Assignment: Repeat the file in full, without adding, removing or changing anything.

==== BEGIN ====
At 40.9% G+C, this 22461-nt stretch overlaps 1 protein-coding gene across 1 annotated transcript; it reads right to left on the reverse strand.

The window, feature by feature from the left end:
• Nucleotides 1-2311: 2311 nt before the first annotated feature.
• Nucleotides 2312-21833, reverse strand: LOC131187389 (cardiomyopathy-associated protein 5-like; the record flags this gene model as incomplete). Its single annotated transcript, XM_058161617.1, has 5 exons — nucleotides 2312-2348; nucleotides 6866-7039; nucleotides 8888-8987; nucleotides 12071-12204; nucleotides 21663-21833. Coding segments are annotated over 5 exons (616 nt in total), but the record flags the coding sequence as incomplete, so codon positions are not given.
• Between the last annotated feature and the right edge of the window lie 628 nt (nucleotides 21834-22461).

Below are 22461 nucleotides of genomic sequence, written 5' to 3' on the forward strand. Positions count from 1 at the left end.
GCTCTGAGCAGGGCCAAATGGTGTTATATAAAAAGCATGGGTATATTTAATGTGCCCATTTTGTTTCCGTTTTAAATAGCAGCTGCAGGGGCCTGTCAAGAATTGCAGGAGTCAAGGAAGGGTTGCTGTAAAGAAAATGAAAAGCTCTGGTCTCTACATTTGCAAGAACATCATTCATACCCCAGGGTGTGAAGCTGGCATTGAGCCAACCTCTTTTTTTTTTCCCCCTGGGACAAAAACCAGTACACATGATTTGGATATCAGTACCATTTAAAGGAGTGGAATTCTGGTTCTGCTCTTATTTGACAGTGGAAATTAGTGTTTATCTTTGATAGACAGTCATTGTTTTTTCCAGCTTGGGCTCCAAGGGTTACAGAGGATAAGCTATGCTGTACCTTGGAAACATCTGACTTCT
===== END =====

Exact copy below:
At 40.9% G+C, this 22461-nt stretch overlaps 1 protein-coding gene across 1 annotated transcript; it reads right to left on the reverse strand.

The window, feature by feature from the left end:
• Nucleotides 1-2311: 2311 nt before the first annotated feature.
• Nucleotides 2312-21833, reverse strand: LOC131187389 (cardiomyopathy-associated protein 5-like; the record flags this gene model as incomplete). Its single annotated transcript, XM_058161617.1, has 5 exons — nucleotides 2312-2348; nucleotides 6866-7039; nucleotides 8888-8987; nucleotides 12071-12204; nucleotides 21663-21833. Coding segments are annotated over 5 exons (616 nt in total), but the record flags the coding sequence as incomplete, so codon positions are not given.
• Between the last annotated feature and the right edge of the window lie 628 nt (nucleotides 21834-22461).

Below are 22461 nucleotides of genomic sequence, written 5' to 3' on the forward strand. Positions count from 1 at the left end.
GCTCTGAGCAGGGCCAAATGGTGTTATATAAAAAGCATGGGTATATTTAATGTGCCCATTTTGTTTCCGTTTTAAATAGCAGCTGCAGGGGCCTGTCAAGAATTGCAGGAGTCAAGGAAGGGTTGCTGTAAAGAAAATGAAAAGCTCTGGTCTCTACATTTGCAAGAACATCATTCATACCCCAGGGTGTGAAGCTGGCATTGAGCCAACCTCTTTTTTTTTTCCCCCTGGGACAAAAACCAGTACACATGATTTGGATATCAGTACCATTTAAAGGAGTGGAATTCTGGTTCTGCTCTTATTTGACAGTGGAAATTAGTGTTTATCTTTGATAGACAGTCATTGTTTTTTCCAGCTTGGGCTCCAAGGGTTACAGAGGATAAGCTATGCTGTACCTTGGAAACATCTGACTTCT